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Volume 2 | Issue 1 | Autumn 2006

Issue Brief

Advancing public policy through research

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Each issue of the new TWG newsletter will highlight relevant areas of research and policy. This Autumn Issue provides an update on our project evaluating random student drug testing.  It also introduces our newest staff member, and discusses some important recent events with which TWG has been involved. 

Click her for past Issue Briefs 



Evaluating random student drug testing in high schools

  The Walsh Group (TWG) has just completed the third year of a research project evaluating the effectiveness of random drug testing (RDT) to reduce drug use by high school students. Three public high schools in New Jersey, with a total population of over six thousand students, are participating in the research (Hunterdon Central Regional High School, North Hunterdon High School, and Voorhees High School).  The study is funded by the U.S. Department of Education.

  The schools’ random testing policies are designed to be therapeutic rather than punitive.  The regional boards of education have created a policy where participation in school-sponsored athletics or competitive extracurricular activities is contingent on participation in the random testing program. Students can also volunteer to participate in the program, which runs throughout the year.     

  If a student fails a random drug test, the student’s parents are notified, meetings with the school student assistance counselor are arranged, and the student may not participate in extracurricular activities until he/she has successfully completed required drug education and counseling sessions and passed a follow-up drug test.  Students do not miss any classes, and may resume extracurricular activities when the prerequisites are met.  The goal is to deter use and identify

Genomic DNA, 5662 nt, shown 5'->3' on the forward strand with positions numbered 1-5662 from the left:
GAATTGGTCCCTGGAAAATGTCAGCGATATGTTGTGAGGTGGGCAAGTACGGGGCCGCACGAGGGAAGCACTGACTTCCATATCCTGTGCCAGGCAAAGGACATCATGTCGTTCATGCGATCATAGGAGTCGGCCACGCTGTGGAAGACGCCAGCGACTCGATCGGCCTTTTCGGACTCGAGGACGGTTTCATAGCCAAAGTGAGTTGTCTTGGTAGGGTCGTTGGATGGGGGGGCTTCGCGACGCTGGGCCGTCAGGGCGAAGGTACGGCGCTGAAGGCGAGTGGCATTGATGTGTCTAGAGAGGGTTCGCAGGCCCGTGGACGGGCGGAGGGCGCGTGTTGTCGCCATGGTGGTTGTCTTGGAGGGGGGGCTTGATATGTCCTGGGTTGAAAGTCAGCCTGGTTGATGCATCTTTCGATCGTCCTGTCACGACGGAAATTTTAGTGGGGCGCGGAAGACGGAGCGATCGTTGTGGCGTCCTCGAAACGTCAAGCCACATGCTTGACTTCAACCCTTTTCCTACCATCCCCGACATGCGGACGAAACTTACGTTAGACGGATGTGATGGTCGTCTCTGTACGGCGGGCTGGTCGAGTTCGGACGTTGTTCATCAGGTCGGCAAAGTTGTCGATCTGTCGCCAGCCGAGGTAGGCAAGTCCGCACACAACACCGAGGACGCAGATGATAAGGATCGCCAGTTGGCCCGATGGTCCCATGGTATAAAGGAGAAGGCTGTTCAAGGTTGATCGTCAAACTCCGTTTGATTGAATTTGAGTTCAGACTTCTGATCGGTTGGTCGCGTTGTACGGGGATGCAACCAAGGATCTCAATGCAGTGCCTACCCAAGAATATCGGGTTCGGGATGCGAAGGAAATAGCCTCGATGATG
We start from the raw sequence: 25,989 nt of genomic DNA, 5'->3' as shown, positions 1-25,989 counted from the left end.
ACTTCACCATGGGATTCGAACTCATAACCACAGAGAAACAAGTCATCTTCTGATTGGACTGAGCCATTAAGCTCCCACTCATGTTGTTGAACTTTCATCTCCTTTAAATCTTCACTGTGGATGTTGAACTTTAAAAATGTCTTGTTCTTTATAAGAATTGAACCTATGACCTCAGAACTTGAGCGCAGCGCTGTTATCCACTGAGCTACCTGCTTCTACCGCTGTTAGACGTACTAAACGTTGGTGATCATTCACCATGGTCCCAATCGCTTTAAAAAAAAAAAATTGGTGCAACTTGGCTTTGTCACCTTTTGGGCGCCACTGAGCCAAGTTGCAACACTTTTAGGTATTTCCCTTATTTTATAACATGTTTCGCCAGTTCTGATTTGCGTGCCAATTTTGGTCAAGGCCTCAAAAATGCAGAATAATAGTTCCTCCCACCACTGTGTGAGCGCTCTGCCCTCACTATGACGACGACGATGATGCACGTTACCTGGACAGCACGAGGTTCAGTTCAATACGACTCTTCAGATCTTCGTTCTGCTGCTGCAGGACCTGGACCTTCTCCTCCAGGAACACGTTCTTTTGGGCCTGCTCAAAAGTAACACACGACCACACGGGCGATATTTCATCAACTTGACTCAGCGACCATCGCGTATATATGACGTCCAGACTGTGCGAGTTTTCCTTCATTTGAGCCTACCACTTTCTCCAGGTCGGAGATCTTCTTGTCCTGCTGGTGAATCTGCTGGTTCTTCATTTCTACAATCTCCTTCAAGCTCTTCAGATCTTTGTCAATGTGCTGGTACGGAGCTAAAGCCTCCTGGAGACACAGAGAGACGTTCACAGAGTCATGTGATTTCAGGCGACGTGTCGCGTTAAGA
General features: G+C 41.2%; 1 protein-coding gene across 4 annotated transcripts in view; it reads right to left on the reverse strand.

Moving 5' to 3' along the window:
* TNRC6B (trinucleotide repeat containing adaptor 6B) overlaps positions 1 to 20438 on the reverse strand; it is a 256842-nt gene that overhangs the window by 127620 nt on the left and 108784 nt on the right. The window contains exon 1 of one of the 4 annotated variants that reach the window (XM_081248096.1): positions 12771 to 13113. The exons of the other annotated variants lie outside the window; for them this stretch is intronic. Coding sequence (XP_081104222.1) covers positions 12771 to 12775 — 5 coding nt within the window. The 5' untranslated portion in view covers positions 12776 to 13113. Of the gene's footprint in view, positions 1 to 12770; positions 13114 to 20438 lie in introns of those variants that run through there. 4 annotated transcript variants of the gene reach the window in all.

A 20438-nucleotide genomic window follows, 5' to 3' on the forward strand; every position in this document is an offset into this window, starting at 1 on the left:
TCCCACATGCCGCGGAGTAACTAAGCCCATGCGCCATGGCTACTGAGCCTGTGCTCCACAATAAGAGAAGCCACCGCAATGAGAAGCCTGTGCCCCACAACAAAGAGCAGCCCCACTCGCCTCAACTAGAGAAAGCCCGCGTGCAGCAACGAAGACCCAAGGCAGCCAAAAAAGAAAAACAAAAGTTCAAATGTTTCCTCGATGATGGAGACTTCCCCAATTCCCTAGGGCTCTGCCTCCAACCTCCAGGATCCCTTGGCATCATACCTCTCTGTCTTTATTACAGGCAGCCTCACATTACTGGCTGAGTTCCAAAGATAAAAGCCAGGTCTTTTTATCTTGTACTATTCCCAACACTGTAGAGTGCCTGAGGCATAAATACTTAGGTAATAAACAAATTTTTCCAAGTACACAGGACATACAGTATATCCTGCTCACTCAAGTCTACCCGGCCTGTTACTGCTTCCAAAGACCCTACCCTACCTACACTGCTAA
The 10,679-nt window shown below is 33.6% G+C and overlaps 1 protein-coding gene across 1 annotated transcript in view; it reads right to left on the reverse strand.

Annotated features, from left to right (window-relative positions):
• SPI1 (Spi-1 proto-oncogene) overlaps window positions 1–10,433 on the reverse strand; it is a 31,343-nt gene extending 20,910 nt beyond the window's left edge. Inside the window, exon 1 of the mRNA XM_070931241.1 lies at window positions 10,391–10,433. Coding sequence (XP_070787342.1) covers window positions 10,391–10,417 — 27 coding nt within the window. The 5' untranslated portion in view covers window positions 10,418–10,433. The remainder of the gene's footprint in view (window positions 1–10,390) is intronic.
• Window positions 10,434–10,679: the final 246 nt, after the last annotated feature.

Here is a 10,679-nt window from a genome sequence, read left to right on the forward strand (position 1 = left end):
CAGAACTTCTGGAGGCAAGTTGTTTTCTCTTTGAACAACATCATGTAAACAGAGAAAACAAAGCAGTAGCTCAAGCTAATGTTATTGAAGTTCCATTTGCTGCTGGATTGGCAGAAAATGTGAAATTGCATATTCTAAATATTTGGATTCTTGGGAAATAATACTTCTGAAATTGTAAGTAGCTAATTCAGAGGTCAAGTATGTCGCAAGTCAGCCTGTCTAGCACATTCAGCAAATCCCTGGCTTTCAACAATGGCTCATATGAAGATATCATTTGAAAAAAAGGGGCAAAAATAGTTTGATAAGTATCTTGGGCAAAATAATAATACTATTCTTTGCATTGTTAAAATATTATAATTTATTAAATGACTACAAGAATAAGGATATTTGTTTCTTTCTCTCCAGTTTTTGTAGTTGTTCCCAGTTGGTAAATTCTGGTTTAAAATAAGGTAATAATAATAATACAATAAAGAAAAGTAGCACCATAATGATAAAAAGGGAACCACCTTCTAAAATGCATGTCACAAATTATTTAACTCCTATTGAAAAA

students who are using drugs so they can get the necessary help.  

  All test results are confidential and do not appear on the student's permanent record.  

  The RDT programs have run smoothly at all three participating schools and are now an accepted part of the normal course of business.   There have been no problems or complaints and there has been no evidence that students have stopped participating in athletics or extracurricular activities in order to avoid being in the RDT pool.

  The preliminary results from this complicated study are quite promising. We have found positive correlations between being in the RDT pool and lower rates of drug use; however, we cannot impute causality at this time.  More data is needed.

The study’s preliminary results have also brought some other interesting things to light.  There is strong evidence that student drug use patterns change over the course of the school year, and that the greatest rates of drug-use increases are among the freshman and sophomore classes as they assimilate into the high school culture. 

  Both of these patterns have important implications for the design and implementation of RDT and other prevention programs.  The Department of Education has now extended the study for a fourth year so that TWG can gather more data on the impact of RDT programs on student drug use as well as further investigate seasonal variations in student drug use and high school socialization.

Random Drug Testing aims to get students

 into treatment, not trouble





john moulden joins the walsh group

  The Walsh Group announces the addition of its newest staff member: Mr. John Moulden, former President of the National Commission on Alcohol and Drug Driving (NCADD).